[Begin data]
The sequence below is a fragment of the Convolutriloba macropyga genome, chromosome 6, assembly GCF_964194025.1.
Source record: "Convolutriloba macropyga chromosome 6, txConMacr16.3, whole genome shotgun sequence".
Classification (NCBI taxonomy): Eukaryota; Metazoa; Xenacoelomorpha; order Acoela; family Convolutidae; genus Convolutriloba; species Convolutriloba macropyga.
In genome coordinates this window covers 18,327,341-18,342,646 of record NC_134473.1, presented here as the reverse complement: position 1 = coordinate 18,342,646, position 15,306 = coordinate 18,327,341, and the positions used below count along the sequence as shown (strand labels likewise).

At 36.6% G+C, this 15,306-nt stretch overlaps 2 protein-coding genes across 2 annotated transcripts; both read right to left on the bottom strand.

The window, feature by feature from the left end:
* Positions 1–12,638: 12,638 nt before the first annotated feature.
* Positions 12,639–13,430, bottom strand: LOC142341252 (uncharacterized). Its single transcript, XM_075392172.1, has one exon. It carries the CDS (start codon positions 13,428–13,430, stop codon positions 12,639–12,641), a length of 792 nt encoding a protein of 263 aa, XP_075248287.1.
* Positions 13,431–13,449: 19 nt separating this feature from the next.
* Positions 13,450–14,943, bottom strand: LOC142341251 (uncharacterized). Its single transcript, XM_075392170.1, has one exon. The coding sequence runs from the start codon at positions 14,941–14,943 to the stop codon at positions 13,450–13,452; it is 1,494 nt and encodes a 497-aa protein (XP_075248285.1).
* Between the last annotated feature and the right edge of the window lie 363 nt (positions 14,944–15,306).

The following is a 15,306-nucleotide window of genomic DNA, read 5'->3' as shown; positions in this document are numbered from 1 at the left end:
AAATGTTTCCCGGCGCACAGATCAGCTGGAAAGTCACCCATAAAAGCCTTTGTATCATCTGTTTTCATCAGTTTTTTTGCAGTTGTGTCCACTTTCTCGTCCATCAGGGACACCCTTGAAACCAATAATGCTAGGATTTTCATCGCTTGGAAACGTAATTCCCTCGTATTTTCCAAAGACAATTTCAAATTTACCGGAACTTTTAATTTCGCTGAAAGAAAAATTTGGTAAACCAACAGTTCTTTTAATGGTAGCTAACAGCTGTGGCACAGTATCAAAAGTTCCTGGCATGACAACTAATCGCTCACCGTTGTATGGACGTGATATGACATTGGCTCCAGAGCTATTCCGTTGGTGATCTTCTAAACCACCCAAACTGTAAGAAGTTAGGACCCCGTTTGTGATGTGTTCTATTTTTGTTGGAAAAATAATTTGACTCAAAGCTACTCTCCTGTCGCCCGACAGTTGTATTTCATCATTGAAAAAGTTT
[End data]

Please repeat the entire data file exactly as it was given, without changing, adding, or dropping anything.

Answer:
The sequence below is a fragment of the Convolutriloba macropyga genome, chromosome 6, assembly GCF_964194025.1.
Source record: "Convolutriloba macropyga chromosome 6, txConMacr16.3, whole genome shotgun sequence".
Classification (NCBI taxonomy): Eukaryota; Metazoa; Xenacoelomorpha; order Acoela; family Convolutidae; genus Convolutriloba; species Convolutriloba macropyga.
In genome coordinates this window covers 18,327,341-18,342,646 of record NC_134473.1, presented here as the reverse complement: position 1 = coordinate 18,342,646, position 15,306 = coordinate 18,327,341, and the positions used below count along the sequence as shown (strand labels likewise).

At 36.6% G+C, this 15,306-nt stretch overlaps 2 protein-coding genes across 2 annotated transcripts; both read right to left on the bottom strand.

The window, feature by feature from the left end:
* Positions 1–12,638: 12,638 nt before the first annotated feature.
* Positions 12,639–13,430, bottom strand: LOC142341252 (uncharacterized). Its single transcript, XM_075392172.1, has one exon. It carries the CDS (start codon positions 13,428–13,430, stop codon positions 12,639–12,641), a length of 792 nt encoding a protein of 263 aa, XP_075248287.1.
* Positions 13,431–13,449: 19 nt separating this feature from the next.
* Positions 13,450–14,943, bottom strand: LOC142341251 (uncharacterized). Its single transcript, XM_075392170.1, has one exon. The coding sequence runs from the start codon at positions 14,941–14,943 to the stop codon at positions 13,450–13,452; it is 1,494 nt and encodes a 497-aa protein (XP_075248285.1).
* Between the last annotated feature and the right edge of the window lie 363 nt (positions 14,944–15,306).

The following is a 15,306-nucleotide window of genomic DNA, read 5'->3' as shown; positions in this document are numbered from 1 at the left end:
AAATGTTTCCCGGCGCACAGATCAGCTGGAAAGTCACCCATAAAAGCCTTTGTATCATCTGTTTTCATCAGTTTTTTTGCAGTTGTGTCCACTTTCTCGTCCATCAGGGACACCCTTGAAACCAATAATGCTAGGATTTTCATCGCTTGGAAACGTAATTCCCTCGTATTTTCCAAAGACAATTTCAAATTTACCGGAACTTTTAATTTCGCTGAAAGAAAAATTTGGTAAACCAACAGTTCTTTTAATGGTAGCTAACAGCTGTGGCACAGTATCAAAAGTTCCTGGCATGACAACTAATCGCTCACCGTTGTATGGACGTGATATGACATTGGCTCCAGAGCTATTCCGTTGGTGATCTTCTAAACCACCCAAACTGTAAGAAGTTAGGACCCCGTTTGTGATGTGTTCTATTTTTGTTGGAAAAATAATTTGACTCAAAGCTACTCTCCTGTCGCCCGACAGTTGTATTTCATCATTGAAAAAGTTT